The Null Device
Posts matching tags 'homelessness'
Apparently Thailand these days is full of homeless European/American blokes; mostly middle-aged, and often alcoholic, they spend their time drinking and sleeping rough on beaches, which is considerably less idyllic than the big-rock-candy-mountain image the description evokes:
Steve, who declined to give his surname over fears that his long-expired visa could land him in jail, said he has spent two years sleeping rough on Jomtien Beach, a 90-minute drive from Bangkok. “I’ve gone 14 days without food before. I lived off just tea and coffee,” he told The Independent. After his marriage of 33 years ended seven years ago, Steve began regular visits to Thailand before setting up permanently in Pattaya, a seaside resort with a sleazy reputation close to Jomtien. “I’m a bit of a sexaholic,” he says, also admitting a fondness for alcohol.
Paul Garrigan, a long-time Thai resident, isn’t surprised by the growing problem of homeless and stranded Westerners. The 44-year-old spent five years “drinking himself to death” in Thailand before giving up alcohol in 2006 and writing a book called Dead Drunk about his ordeal and the expats who have fallen on hard times in the country. He told The Independent: “I’d been living in Saudi Arabia where I worked a nurse but I’ve been an alcoholic since my teens and, after a holiday to Thailand in 2001, I decided I may as well drink myself to death on a beautiful island in Thailand. Like many people I taught English at a school but spent much of my time on islands such as Ko Samui where I could start drinking early in the morning at not be judged.Meanwhile in the US, some homeless people are apparently surviving on Bitcoin; spending their days in public libraries earning the coins by doing vaguely sketchy online work (watching videos to bump up YouTube counters is mentioned; perhaps armies of the destitute to solve CAPTCHAs, artisanally hand-spam blog comments or otherwise laboriously defeat anti-bot countermeasures could make economic sense in today's climate too) and then cashing out through gift card services. Meanwhile, homelessness charities are embracing Bitcoin:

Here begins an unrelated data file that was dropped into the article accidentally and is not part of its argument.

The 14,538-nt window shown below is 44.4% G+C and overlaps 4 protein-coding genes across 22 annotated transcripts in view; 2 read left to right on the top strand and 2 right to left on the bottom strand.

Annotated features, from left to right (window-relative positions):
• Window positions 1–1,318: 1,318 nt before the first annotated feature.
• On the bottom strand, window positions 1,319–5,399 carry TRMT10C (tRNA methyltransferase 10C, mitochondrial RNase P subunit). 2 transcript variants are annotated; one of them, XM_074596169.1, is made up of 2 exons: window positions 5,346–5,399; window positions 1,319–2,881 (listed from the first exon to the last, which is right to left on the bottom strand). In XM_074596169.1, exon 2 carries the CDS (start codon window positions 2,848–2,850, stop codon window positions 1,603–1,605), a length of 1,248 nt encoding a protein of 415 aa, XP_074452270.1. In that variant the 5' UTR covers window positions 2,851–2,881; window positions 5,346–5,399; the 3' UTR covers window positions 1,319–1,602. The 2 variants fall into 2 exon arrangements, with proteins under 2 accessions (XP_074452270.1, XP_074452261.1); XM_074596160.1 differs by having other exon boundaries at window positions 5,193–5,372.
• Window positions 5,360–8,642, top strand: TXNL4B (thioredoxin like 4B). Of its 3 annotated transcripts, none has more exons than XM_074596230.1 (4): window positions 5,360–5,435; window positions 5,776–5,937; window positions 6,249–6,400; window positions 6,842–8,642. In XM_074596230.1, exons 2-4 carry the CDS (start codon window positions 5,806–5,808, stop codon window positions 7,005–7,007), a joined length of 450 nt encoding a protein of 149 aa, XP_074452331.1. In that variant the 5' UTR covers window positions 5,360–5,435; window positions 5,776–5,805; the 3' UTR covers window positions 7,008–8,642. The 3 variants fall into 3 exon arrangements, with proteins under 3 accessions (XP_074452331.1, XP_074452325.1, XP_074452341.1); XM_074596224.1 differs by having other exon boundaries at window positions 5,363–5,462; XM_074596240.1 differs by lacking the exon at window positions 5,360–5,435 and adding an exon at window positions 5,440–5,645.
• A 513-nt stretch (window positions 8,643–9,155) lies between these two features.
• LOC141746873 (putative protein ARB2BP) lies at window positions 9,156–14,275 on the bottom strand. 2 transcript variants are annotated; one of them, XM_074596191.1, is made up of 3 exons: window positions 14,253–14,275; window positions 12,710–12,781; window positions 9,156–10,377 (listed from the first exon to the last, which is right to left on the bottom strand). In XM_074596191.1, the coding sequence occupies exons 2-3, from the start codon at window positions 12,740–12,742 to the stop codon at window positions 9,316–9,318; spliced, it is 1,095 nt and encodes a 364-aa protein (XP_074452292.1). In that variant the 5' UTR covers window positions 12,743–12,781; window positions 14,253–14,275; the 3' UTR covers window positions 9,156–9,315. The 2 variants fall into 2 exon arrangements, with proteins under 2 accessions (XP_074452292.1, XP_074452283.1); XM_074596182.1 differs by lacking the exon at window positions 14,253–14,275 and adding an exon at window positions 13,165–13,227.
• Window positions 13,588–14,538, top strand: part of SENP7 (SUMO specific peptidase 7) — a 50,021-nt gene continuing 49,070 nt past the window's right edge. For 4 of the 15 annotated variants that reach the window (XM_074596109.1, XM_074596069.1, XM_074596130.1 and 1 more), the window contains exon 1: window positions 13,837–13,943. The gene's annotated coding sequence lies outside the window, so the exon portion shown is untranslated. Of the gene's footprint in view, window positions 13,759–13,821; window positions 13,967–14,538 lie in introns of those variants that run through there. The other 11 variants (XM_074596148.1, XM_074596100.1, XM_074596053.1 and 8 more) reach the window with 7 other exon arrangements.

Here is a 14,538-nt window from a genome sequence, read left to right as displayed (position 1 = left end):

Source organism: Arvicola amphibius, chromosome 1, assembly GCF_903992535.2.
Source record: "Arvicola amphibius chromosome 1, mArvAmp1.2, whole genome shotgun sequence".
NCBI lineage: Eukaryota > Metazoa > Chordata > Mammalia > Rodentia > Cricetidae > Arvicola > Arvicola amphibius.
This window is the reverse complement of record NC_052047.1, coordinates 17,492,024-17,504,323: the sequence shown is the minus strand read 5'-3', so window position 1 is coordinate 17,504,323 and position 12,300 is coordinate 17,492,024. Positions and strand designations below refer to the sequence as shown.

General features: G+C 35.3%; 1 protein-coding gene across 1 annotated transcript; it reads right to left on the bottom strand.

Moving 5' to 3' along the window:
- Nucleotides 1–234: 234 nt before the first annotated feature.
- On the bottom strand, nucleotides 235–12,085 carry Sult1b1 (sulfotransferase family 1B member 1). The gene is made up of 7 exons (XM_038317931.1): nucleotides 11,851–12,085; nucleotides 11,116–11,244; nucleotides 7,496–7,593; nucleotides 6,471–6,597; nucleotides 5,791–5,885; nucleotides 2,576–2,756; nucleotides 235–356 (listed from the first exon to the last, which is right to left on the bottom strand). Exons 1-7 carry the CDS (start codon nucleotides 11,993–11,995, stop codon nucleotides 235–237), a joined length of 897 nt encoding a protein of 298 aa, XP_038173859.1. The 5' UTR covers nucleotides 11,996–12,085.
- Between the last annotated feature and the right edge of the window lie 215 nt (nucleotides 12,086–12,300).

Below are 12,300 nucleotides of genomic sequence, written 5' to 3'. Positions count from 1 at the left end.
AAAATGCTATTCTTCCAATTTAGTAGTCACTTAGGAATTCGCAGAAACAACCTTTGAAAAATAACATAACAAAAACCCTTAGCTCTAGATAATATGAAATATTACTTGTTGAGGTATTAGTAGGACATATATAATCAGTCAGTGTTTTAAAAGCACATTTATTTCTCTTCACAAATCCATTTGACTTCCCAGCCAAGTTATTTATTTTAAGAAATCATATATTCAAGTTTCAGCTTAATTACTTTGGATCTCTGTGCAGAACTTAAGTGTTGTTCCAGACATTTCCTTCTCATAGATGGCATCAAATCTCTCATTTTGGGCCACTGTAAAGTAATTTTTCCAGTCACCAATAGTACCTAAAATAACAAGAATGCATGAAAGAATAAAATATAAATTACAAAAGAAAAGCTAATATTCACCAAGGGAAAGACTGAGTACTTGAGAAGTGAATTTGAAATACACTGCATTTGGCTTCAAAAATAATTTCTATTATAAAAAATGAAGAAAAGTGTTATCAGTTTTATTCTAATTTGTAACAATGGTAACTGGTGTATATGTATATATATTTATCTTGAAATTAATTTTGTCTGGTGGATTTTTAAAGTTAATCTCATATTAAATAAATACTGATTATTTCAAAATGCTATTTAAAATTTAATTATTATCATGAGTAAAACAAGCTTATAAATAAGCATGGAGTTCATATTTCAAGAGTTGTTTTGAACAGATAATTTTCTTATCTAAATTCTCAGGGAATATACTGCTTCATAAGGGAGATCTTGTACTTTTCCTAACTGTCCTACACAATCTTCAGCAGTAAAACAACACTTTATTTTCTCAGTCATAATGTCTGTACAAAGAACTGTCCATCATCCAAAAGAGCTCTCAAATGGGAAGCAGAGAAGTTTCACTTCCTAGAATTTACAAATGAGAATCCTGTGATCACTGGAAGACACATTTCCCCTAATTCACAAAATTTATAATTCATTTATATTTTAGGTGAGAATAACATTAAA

Meanwhile, Sean’s Outpost has opened something it calls BitHOC, the Bitcoin Homeless Outreach Center, a 1200-square-foot facility that doubles as a storage space and homeless shelter. The lease – and some of the food it houses — is paid in bitcoins through a service called Coinbase. For gas and other supplies, Sean’s Outpost taps Gyft, the giftcard app Jesse Angle and his friends use to purchase pizza.(I suspect that the photo of the homeless man “mining Bitcoins” on the park bench on his laptop is mislabelled; wouldn't all the easily minable Bitcoins have been tapped out, with the computational power required to mine any further Bitcoins essentially amount to already having thousands of dollars of high-end graphics cards lying around and using them to heat your house, rather than something one could do with an old battery-operated laptop on a park bench?)
The colossal, ongoing cock-up of Heathrow's new Terminal 5 has been a boon to London's homeless community, who have taken to disguising themselves as delayed travellers and sleeping in the terminal:
Each night, scores of London's homeless men and women take advantage of modern travel delays by posing as stranded passengers in order to sleep in a warm and safe place. They play a cat-and-mouse game with police, often donning floral shirts, fanny packs and other travel accessories to blend in. And their increasing creativity — and ability to disappear in Heathrow's swelling crowds of delayed passengers — has prompted the airport to try a new approach.
"Rough sleepers," as homeless people are known in Britain, disguise themselves at all major airports, says Sandie Cox of Heathrow Travel Care, the social care organization overseeing the one-year pilot scheme. Indeed, Chicago's O'Hare airport instituted a homeless outreach in the 1990s. But while the problem may not be unique to Heathrow, several factors make it easier for rough sleepers to blend in. It is the busiest airport in Europe, has more delays than other major hubs, and while it doesn't serve Europe's low-cost carriers, it has still seen the effects of the democratization of air travel: gone are the days when you could identify a British air passenger by their suit and shiny shoes. Indeed, on Wednesday, the two scruffy passengers curled in the corner of a remote bathroom turned out to be holding tickets to LAX; they had chosen their spot because it was the only place they could find an outlet to charge their hand-held video game console.
A list of some of the more unusual holiday options advertised, from bog snorkelling in Wales to seal hunting in Norway, and from the oft-mentioned Chernobyl tours to spending time homeless on the streets:
After paying a registration fee - which has to be raised by begging - participants are sent out to live on the streets, beg for sustenance and learn the workings of the inner-city. It is an initiation into the life of a street dweller. Participants are asked not to shave or wash their hair for 10 days before the retreat starts. They should come with one piece of ID, an empty plastic bag and wear old clothes (definitely no change of outfit necessary). Organisers promise to provide a list of soup kitchens and shelters.
Could this be the future of advertising? An ad agency in the US has started giving signs to the homeless. The signs are branded with the ad agency's identity and carry slogans such as "At Least I'm Not Spamming Your E-Mail" and "The Market Sucks/ But I Offer a High Return On Your Investments: Good Karma."